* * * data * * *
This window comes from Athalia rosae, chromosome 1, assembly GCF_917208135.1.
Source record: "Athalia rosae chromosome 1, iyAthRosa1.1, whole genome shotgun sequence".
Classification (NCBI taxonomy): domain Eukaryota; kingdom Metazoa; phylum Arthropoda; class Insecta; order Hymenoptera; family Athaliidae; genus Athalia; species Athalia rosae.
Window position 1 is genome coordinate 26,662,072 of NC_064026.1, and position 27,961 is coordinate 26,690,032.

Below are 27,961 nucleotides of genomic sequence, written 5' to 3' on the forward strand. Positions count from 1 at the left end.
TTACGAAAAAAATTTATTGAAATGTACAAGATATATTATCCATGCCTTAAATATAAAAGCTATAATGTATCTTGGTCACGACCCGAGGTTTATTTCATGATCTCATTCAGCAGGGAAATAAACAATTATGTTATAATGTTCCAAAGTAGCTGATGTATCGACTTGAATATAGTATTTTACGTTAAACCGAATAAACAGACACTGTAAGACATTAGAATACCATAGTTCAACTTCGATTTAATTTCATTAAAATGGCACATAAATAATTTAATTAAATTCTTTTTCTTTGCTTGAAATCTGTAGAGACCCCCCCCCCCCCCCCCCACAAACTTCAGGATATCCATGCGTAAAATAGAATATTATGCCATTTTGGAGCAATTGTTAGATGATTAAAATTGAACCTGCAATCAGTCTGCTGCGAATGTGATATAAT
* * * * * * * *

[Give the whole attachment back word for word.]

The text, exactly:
This window comes from Athalia rosae, chromosome 1, assembly GCF_917208135.1.
Source record: "Athalia rosae chromosome 1, iyAthRosa1.1, whole genome shotgun sequence".
Classification (NCBI taxonomy): domain Eukaryota; kingdom Metazoa; phylum Arthropoda; class Insecta; order Hymenoptera; family Athaliidae; genus Athalia; species Athalia rosae.
Window position 1 is genome coordinate 26,662,072 of NC_064026.1, and position 27,961 is coordinate 26,690,032.

Below are 27,961 nucleotides of genomic sequence, written 5' to 3' on the forward strand. Positions count from 1 at the left end.
TTACGAAAAAAATTTATTGAAATGTACAAGATATATTATCCATGCCTTAAATATAAAAGCTATAATGTATCTTGGTCACGACCCGAGGTTTATTTCATGATCTCATTCAGCAGGGAAATAAACAATTATGTTATAATGTTCCAAAGTAGCTGATGTATCGACTTGAATATAGTATTTTACGTTAAACCGAATAAACAGACACTGTAAGACATTAGAATACCATAGTTCAACTTCGATTTAATTTCATTAAAATGGCACATAAATAATTTAATTAAATTCTTTTTCTTTGCTTGAAATCTGTAGAGACCCCCCCCCCCCCCCCCCACAAACTTCAGGATATCCATGCGTAAAATAGAATATTATGCCATTTTGGAGCAATTGTTAGATGATTAAAATTGAACCTGCAATCAGTCTGCTGCGAATGTGATATAAT